steve hammill December 27, 2010 at 4:08 pm

>>>We cannot possibly deport the estimated 12 million illegal aliens currently living in the United States.

Of course we could if we had the political will to do it; however, perhaps the new crop of thieves…errrrrr…politicians will be different. I really don’t expect that, so you’re probably correct that it will never happen.

The DREAM act is among the more reasonable proposals, but there needs to be a quid pro quo in it. Something like, we’ll let you dream, but your illegal alien parents and no good siblings must turn themselves in and be deported without prejudice. …and after the DREAMer fulfills their obligation in the course of time, the DREAMer should be permitted to sponsor their parents and siblings for legal status.

I’m sponsoring two people through the immigration process now; it has cost thousands of dollars and countless hours doing paperwork. Probably as a result, I’m not a fan of any forgiveness for illegal aliens. …and even ouchy about this DREAM thing which will cost taxpayers a bundle.

As for throwing business into disarray without the illegal alien work pool, it will just make jobs available to Americans who may finally be realizing that the gravy train is coming to an end, so they’d better find a way to support themselves.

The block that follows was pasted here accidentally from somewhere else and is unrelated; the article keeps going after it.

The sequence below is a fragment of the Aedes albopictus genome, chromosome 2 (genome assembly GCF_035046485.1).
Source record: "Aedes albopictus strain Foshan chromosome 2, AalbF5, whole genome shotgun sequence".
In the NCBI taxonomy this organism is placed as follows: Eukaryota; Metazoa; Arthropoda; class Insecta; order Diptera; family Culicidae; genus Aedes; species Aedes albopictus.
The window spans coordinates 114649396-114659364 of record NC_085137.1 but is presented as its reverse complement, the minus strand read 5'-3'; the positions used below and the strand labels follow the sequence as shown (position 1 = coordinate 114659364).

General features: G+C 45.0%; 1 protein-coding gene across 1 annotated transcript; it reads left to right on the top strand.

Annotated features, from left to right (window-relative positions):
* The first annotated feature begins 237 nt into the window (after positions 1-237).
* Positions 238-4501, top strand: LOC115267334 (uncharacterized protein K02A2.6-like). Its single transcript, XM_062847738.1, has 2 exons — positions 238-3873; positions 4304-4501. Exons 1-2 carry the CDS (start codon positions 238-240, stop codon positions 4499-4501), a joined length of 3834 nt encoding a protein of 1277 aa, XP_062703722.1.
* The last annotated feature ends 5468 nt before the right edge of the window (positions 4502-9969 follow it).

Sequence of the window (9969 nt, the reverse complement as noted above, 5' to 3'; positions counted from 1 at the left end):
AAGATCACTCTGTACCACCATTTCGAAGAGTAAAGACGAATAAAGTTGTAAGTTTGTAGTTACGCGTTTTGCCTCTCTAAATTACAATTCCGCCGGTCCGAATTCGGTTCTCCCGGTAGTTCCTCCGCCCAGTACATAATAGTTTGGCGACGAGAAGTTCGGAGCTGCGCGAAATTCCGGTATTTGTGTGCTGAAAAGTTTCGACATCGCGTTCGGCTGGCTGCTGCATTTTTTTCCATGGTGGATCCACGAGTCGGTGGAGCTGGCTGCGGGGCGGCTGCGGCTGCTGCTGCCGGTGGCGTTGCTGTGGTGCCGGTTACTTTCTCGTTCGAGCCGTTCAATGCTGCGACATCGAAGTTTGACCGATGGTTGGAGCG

Diane December 27, 2010 at 9:00 pm

ABQ Journal Reader Michael Daly writes:

“Ms. Diamond, (sic)
I believe you are misreading the sentiment about the Dream Act. To allow the illegals’ in this country citizenship on its own is not a bad idea. But in the context of today’s open border it is offensive to many including to me. Remember we’ve had this problem for a long time. But we granted amnesty during the Reagan Administration – but no one closed the border. First, close the border so that we stop the unbridled inflow, then go for amnesty for those here. I will support that.
Pardon me for seeing the irony in the current situation: we have troops ½ way around the world waging a war we should have avoided and costing every family $40,000 and we refuse to secure our own southern border.
Keep writing.


Diane December 28, 2010 at 8:43 am

Creators Syndicate Web site Reader Pat Riley writes:

“The only immigration reform we need is strict enforcement of the immigration laws!”


Diane December 28, 2010 at 8:45 am

Well, Pat,
We’ve already messed that up – to the tune of 12 million (plus!) who live here. NOW how do you propose we “strictly enforce” the immigration law?
We haven’t enough ICE agents, jails, courts of law….So, seriously – now what do we do?
Pat, its just not enough anymore to simply say – “Enforce the law!” The nimrods we elected have put us in a spot where that’s just not feasible.

So…now what? I’m seriously interested in solutions here – because every day we fail to act the problem gets that much harder to solve. ~ DD


Diane December 30, 2010 at 7:43 pm

Dear Readers:

Please visit my home at the Huffington Post for lots more reader comments and my answers to them here:


They are too numerous to post here. ~ DD